“Isidore said:

‘Prayer is a work of the heart, not of the lips.  For God does not pay attention to the words of the one who is praying to him, but rather to his or her heart.  It is better to pray in the silence of the heart than to pray only with words, without the mind paying attention.

It is useless to pray when trust and hope are missing.

Our spirit contemplates God perfectly only if it is not obstructed by earthly anxieties.’”   (Defensor Grammaticus – 7th Cent – in DRINKING FROM THE HIDDEN FOUNTAIN, p 367)

We come again to the notion that prayer is a way of life, not just one activity in which we occasionally engage.  In prayer we are conversing with God, an activity that ought to be present at every moment of our lives for we are always to remember God and His saving deeds.  I think especially of Psalm 106 and Psalm 107.

“To describe it with the boldest expression, payer is a conversation with God.

Even if we speak with a low voice, even if we whisper without opening the lips, even if we call to him only from the depths of the heart, our unspoken word always reaches God and God always hears.

Sometimes, however, besides speaking, we lift our head and raise our arms to heaven.

In this way we are underlining the desire that the spirit has for the spiritual world.  We are striving with the word to raise the body above the earth.  We are giving wings to the soul for it to reach the good things on high.”  (Clement of Alexandria in DRINKING FROM THE HIDDEN FOUNTAIN, p 366)

Next:  What is Prayer? (VIII)

What is Prayer? (VI)

This is the 10th blog in a series exploring various aspects of “prayer.”  The first blog is “Why Pray?” and the previous blog is What is Prayer? (V).

In this blog we have two quotes from St. John Chrysostom (d. 408AD) on prayer.  We encounter the variety of metaphors he used to help explain what prayer is:  a weapon, a haven, a treasury, a wealth, a harbor, and a foundation.  We also in these metaphors see his creativity in addressing issues of prayer.  He is not advocating a technique, but wants his flock to understand the richness of prayer, the multitude of reasons why we pray and the abundance of benefits we receive from prayer.

“Prayer is a great weapon, prayer is a wonderful adornment, security and haven, a treasury of good things, wealth beyond threat.  When we make requests of human beings, we need an outlay of money, servile flattery, much to-ing and fro-ing and negotiating.  Often, in fact, it is not possible to make a direct approach to their lordships personally to grant a favor: it is necessary first to wait upon their ministers of managers or administrators with money and words and every other means, and only then through them to be in a position to receive the request.  With God, on the contrary, it is not like this: it not so much on recommendation of others as on our own request that he grants the favor.”  (St. John Chrysostom, OLD TESTAMENT HOMILIES Vol 3, p 125)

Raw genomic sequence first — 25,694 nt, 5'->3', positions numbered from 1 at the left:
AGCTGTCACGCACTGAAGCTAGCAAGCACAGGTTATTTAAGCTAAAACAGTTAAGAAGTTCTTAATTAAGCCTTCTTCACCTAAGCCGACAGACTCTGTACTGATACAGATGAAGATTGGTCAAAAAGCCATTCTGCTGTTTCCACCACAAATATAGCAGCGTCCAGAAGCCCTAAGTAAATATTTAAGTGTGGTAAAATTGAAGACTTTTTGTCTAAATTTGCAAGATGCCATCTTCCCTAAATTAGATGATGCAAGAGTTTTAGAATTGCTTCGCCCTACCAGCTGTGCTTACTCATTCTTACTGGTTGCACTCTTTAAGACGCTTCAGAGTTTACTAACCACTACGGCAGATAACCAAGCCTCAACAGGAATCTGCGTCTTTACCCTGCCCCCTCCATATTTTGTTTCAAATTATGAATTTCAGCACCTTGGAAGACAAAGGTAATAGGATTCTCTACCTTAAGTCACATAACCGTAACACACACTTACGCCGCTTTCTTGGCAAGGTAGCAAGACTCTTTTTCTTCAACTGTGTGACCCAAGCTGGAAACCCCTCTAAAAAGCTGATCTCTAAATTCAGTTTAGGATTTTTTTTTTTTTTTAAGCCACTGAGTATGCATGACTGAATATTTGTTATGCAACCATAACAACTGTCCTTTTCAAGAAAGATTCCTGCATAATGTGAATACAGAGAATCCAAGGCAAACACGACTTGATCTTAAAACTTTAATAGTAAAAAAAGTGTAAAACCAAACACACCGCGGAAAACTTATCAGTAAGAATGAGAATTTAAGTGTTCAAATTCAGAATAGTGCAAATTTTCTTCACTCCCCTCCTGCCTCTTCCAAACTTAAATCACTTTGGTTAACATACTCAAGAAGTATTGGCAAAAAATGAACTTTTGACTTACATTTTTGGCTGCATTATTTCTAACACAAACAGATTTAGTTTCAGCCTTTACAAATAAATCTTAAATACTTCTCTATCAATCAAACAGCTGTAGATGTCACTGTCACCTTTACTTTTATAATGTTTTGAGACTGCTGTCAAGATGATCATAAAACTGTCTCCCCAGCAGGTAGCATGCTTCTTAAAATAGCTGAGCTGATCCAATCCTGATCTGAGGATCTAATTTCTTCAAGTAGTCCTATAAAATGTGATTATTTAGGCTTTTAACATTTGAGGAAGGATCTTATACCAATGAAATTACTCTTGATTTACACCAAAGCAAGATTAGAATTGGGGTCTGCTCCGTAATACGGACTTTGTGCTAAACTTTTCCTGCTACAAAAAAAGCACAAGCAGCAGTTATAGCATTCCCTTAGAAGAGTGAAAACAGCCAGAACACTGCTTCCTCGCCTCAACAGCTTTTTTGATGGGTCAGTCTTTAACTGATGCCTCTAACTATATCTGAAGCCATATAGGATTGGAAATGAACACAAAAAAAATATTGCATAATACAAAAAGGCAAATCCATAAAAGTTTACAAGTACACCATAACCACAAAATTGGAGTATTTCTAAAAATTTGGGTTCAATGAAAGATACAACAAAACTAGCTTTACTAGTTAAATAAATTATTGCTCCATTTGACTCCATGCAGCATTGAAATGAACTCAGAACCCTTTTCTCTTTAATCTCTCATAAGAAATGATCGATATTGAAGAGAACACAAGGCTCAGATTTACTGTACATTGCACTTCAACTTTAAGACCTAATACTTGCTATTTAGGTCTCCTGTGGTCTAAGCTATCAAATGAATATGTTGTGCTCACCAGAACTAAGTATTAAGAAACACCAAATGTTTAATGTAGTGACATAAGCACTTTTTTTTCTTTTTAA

Chrysostom takes an example about what prayer is like from what would have been the experience of his flock in the world of the Roman Empire.  Prayer is request and petition before God.  St. John describes how when we need a favor from others we may have to do a great amount of work to get them to agree to our request, including an outlay of money or enlisting the help of others to intercede with the person whose help we seek.

But, Chrysostom says, not so with God.  We can approach Him directly in prayer.  We don’t need intercessors, or to make a huge cash outlay.  St. John says God welcomes our prayers and is more favorable to our own requests rather than our relying on others to petition for us.

In another passage he also implores us to pray especially for those who are not believers.

“The more impious they are, all the more let us intercede for them and beg God that they may some day give up their madness.  For this will be acceptable in the presence of God, our Savior, ‘… who wishes all men to be saved and to come to the knowledge of the truth.’   Therefore, let us never stop making intercession on their behalf.  For prayer is a mighty weapon, an unfailing treasure, a wealth which is never expended, a harbor that is always calm, a foundation for tranquility.

Prayer is the root and source and mother of ten thousand blessings.  It is more powerful than the empire itself.”  (St. John Chrysostom, THE INCOMPREHENSIBLE NATURE OF GOD, p 156)

More powerful than the empire itself.”

 To paraphrase Chrysostom in our modern age:  Our prayer is more powerful than the United States of America itself.   Do we believe this?   Or are we so awed with our country’s military might and great wealth that we think our prayer is insignificant.   It is not the strength of  our military or all its technology and weapons, nor the amount of wealth of our nation that moves God.  He is however moved by our humble prayers.

This is something for those of us who are Christian and live in America to think about, especially this July 4th Independence Day.  Do we really believe that prayer is more powerful than our military?  Do we believe our prayers are worth more than all the wealth of the richest country in the world?  Do we believe that “In God we trust”?  How many of us will spend the day in prayer, or even remember to pray once during the day?

Next:  What is Prayer? (VII)

What is Prayer? (V)

This is the 9th blog in a series exploring various aspects of “prayer.”  The first blog is “Why Pray?” and the previous blog is  What is Prayer? (IV).

One aspect of prayer that does come up frequently in the Orthodox spiritual literature is the effects of sin and the Fall on us all.